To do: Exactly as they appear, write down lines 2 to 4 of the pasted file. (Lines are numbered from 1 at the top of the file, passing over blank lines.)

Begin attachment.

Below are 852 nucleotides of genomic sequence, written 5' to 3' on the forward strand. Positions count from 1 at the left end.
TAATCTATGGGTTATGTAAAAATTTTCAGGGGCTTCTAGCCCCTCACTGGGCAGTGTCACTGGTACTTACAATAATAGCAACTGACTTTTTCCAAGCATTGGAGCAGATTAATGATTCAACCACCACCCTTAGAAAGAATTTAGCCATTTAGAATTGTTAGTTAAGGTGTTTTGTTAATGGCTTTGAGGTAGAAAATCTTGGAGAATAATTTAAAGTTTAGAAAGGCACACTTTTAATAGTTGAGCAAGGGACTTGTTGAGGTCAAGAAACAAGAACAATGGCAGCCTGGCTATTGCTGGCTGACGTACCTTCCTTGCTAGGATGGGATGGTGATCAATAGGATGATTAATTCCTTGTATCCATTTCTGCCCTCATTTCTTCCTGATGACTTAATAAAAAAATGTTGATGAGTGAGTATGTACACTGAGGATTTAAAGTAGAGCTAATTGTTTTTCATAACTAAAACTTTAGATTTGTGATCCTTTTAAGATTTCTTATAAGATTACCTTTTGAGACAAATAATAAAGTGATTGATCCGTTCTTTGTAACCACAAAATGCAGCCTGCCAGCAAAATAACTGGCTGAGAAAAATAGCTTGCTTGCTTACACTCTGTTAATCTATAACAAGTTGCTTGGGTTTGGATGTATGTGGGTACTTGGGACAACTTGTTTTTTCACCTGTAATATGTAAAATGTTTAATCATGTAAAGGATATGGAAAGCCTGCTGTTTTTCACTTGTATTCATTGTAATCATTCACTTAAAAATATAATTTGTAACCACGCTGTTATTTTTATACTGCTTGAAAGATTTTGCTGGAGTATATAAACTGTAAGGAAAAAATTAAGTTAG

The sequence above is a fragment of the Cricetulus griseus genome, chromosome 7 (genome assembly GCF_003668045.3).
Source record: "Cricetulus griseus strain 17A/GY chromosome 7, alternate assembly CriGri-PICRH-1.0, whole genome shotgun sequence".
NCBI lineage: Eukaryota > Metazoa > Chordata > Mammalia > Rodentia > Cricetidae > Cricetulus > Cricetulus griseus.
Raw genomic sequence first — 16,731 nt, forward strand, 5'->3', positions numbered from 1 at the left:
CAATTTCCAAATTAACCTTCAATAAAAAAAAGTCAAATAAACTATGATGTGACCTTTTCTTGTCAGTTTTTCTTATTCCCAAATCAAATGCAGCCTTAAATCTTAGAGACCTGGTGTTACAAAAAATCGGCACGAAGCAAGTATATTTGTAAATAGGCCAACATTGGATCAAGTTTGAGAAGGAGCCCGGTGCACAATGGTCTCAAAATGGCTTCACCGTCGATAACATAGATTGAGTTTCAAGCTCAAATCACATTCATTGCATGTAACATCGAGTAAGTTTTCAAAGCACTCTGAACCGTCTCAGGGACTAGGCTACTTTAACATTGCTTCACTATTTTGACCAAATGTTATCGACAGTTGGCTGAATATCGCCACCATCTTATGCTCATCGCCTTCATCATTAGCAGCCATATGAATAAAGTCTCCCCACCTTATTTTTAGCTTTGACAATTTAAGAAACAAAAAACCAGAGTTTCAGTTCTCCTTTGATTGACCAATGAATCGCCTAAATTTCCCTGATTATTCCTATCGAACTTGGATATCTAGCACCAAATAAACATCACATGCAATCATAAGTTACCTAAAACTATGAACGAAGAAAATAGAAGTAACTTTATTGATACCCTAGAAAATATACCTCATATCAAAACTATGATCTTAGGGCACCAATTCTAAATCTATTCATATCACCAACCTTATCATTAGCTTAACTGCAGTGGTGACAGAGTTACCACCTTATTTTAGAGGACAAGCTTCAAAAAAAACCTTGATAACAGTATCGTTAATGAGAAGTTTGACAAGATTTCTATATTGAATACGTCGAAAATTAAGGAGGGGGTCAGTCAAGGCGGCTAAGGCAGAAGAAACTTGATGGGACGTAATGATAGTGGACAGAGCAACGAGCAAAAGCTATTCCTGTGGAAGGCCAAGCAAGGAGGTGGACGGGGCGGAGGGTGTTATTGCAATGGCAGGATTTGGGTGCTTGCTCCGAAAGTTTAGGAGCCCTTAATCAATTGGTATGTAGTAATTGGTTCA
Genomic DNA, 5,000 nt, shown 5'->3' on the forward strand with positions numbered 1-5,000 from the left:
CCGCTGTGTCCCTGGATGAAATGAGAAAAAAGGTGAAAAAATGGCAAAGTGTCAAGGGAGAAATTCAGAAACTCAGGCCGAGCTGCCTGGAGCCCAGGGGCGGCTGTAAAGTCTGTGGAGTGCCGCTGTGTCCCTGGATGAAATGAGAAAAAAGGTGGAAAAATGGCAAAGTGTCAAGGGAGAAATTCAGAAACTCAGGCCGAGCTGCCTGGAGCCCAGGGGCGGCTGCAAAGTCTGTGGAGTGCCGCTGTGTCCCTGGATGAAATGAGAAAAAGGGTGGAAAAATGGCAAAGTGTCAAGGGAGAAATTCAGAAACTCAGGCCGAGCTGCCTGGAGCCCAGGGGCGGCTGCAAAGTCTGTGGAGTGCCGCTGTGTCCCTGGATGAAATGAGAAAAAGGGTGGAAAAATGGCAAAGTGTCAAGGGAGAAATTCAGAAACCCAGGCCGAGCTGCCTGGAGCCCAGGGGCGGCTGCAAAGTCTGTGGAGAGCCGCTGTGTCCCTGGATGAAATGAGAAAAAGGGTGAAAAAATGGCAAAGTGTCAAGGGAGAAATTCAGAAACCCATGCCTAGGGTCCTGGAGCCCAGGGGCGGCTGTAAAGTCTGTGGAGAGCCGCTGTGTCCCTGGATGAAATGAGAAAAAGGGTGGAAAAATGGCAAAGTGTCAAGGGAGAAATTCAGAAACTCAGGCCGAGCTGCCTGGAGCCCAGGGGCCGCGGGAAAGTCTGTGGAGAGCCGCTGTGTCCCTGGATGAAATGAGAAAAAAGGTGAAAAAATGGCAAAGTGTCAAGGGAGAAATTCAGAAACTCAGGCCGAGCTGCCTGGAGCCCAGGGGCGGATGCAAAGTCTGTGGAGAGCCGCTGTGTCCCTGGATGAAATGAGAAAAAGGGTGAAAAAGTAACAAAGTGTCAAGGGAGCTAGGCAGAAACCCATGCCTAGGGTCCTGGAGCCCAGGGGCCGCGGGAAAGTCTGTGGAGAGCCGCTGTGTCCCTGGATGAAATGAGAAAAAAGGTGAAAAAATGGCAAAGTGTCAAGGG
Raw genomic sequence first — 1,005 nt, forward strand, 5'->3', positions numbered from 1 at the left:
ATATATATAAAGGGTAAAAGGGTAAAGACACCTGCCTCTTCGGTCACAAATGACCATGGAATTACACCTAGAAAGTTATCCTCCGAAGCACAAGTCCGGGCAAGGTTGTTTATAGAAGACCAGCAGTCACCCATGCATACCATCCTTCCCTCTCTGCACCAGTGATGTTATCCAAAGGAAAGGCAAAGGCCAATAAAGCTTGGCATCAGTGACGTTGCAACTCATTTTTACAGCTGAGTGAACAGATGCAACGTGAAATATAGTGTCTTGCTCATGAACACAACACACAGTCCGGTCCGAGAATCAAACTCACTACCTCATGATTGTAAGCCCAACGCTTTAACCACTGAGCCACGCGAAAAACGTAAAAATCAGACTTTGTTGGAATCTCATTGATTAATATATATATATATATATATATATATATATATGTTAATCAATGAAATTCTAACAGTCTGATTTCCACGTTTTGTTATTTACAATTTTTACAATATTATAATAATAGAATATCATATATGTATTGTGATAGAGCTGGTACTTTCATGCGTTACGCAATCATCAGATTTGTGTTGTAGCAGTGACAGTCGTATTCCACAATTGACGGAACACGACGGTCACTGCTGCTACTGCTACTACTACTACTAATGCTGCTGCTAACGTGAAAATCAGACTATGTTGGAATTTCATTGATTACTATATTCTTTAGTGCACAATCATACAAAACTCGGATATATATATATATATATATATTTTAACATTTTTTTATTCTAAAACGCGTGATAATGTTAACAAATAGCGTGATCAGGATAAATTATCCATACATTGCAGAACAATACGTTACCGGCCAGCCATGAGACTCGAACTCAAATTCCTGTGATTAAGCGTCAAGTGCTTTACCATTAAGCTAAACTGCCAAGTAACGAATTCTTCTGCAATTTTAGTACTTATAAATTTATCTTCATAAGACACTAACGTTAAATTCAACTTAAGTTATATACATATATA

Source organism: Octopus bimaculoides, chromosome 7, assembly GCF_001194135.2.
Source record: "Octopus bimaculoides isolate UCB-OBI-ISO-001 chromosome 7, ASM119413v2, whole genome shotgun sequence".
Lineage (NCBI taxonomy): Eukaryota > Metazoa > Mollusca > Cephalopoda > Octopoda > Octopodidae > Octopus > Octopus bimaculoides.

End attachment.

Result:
TAATCTATGGGTTATGTAAAAATTTTCAGGGGCTTCTAGCCCCTCACTGGGCAGTGTCACTGGTACTTACAATAATAGCAACTGACTTTTTCCAAGCATTGGAGCAGATTAATGATTCAACCACCACCCTTAGAAAGAATTTAGCCATTTAGAATTGTTAGTTAAGGTGTTTTGTTAATGGCTTTGAGGTAGAAAATCTTGGAGAATAATTTAAAGTTTAGAAAGGCACACTTTTAATAGTTGAGCAAGGGACTTGTTGAGGTCAAGAAACAAGAACAATGGCAGCCTGGCTATTGCTGGCTGACGTACCTTCCTTGCTAGGATGGGATGGTGATCAATAGGATGATTAATTCCTTGTATCCATTTCTGCCCTCATTTCTTCCTGATGACTTAATAAAAAAATGTTGATGAGTGAGTATGTACACTGAGGATTTAAAGTAGAGCTAATTGTTTTTCATAACTAAAACTTTAGATTTGTGATCCTTTTAAGATTTCTTATAAGATTACCTTTTGAGACAAATAATAAAGTGATTGATCCGTTCTTTGTAACCACAAAATGCAGCCTGCCAGCAAAATAACTGGCTGAGAAAAATAGCTTGCTTGCTTACACTCTGTTAATCTATAACAAGTTGCTTGGGTTTGGATGTATGTGGGTACTTGGGACAACTTGTTTTTTCACCTGTAATATGTAAAATGTTTAATCATGTAAAGGATATGGAAAGCCTGCTGTTTTTCACTTGTATTCATTGTAATCATTCACTTAAAAATATAATTTGTAACCACGCTGTTATTTTTATACTGCTTGAAAGATTTTGCTGGAGTATATAAACTGTAAGGAAAAAATTAAGTTAG

The sequence above is a fragment of the Cricetulus griseus genome, chromosome 7 (genome assembly GCF_003668045.3).
Source record: "Cricetulus griseus strain 17A/GY chromosome 7, alternate assembly CriGri-PICRH-1.0, whole genome shotgun sequence".